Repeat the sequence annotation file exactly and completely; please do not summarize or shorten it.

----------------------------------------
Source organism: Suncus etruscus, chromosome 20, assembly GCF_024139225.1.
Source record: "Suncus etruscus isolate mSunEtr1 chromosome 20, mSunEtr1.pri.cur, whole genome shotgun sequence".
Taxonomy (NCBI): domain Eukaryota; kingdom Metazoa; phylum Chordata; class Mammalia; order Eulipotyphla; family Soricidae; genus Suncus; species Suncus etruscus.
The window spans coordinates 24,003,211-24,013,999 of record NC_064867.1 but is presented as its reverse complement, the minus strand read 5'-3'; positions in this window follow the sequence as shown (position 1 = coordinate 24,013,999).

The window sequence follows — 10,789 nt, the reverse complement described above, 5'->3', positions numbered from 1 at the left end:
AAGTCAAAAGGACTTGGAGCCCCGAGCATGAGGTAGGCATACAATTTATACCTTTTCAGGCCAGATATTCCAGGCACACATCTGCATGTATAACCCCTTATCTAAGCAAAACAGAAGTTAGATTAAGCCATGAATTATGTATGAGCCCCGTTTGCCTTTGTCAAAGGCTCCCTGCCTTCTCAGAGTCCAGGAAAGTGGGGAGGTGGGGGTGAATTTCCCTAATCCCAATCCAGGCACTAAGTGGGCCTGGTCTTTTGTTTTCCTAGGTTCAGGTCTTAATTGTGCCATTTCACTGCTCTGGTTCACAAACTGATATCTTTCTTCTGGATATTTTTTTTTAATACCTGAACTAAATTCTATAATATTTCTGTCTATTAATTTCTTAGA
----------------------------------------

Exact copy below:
Source organism: Suncus etruscus, chromosome 20, assembly GCF_024139225.1.
Source record: "Suncus etruscus isolate mSunEtr1 chromosome 20, mSunEtr1.pri.cur, whole genome shotgun sequence".
Taxonomy (NCBI): domain Eukaryota; kingdom Metazoa; phylum Chordata; class Mammalia; order Eulipotyphla; family Soricidae; genus Suncus; species Suncus etruscus.
The window spans coordinates 24,003,211-24,013,999 of record NC_064867.1 but is presented as its reverse complement, the minus strand read 5'-3'; positions in this window follow the sequence as shown (position 1 = coordinate 24,013,999).

The window sequence follows — 10,789 nt, the reverse complement described above, 5'->3', positions numbered from 1 at the left end:
AAGTCAAAAGGACTTGGAGCCCCGAGCATGAGGTAGGCATACAATTTATACCTTTTCAGGCCAGATATTCCAGGCACACATCTGCATGTATAACCCCTTATCTAAGCAAAACAGAAGTTAGATTAAGCCATGAATTATGTATGAGCCCCGTTTGCCTTTGTCAAAGGCTCCCTGCCTTCTCAGAGTCCAGGAAAGTGGGGAGGTGGGGGTGAATTTCCCTAATCCCAATCCAGGCACTAAGTGGGCCTGGTCTTTTGTTTTCCTAGGTTCAGGTCTTAATTGTGCCATTTCACTGCTCTGGTTCACAAACTGATATCTTTCTTCTGGATATTTTTTTTTAATACCTGAACTAAATTCTATAATATTTCTGTCTATTAATTTCTTAGA